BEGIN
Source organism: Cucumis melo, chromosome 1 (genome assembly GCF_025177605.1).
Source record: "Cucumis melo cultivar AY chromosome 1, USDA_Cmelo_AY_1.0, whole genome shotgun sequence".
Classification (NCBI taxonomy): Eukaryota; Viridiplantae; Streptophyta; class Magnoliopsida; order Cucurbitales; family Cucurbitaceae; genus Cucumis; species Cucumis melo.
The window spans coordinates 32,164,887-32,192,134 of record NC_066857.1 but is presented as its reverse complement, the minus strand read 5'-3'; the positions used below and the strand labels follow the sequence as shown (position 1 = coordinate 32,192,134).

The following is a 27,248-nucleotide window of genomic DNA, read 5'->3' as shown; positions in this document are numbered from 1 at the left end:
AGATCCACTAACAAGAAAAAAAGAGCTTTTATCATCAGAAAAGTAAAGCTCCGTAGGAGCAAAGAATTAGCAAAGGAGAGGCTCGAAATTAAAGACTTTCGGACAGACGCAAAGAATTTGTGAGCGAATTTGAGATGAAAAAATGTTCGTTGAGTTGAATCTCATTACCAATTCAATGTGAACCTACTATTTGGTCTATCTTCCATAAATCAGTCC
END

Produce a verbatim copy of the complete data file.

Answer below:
Source organism: Cucumis melo, chromosome 1 (genome assembly GCF_025177605.1).
Source record: "Cucumis melo cultivar AY chromosome 1, USDA_Cmelo_AY_1.0, whole genome shotgun sequence".
Classification (NCBI taxonomy): Eukaryota; Viridiplantae; Streptophyta; class Magnoliopsida; order Cucurbitales; family Cucurbitaceae; genus Cucumis; species Cucumis melo.
The window spans coordinates 32,164,887-32,192,134 of record NC_066857.1 but is presented as its reverse complement, the minus strand read 5'-3'; the positions used below and the strand labels follow the sequence as shown (position 1 = coordinate 32,192,134).

The following is a 27,248-nucleotide window of genomic DNA, read 5'->3' as shown; positions in this document are numbered from 1 at the left end:
AGATCCACTAACAAGAAAAAAAGAGCTTTTATCATCAGAAAAGTAAAGCTCCGTAGGAGCAAAGAATTAGCAAAGGAGAGGCTCGAAATTAAAGACTTTCGGACAGACGCAAAGAATTTGTGAGCGAATTTGAGATGAAAAAATGTTCGTTGAGTTGAATCTCATTACCAATTCAATGTGAACCTACTATTTGGTCTATCTTCCATAAATCAGTCC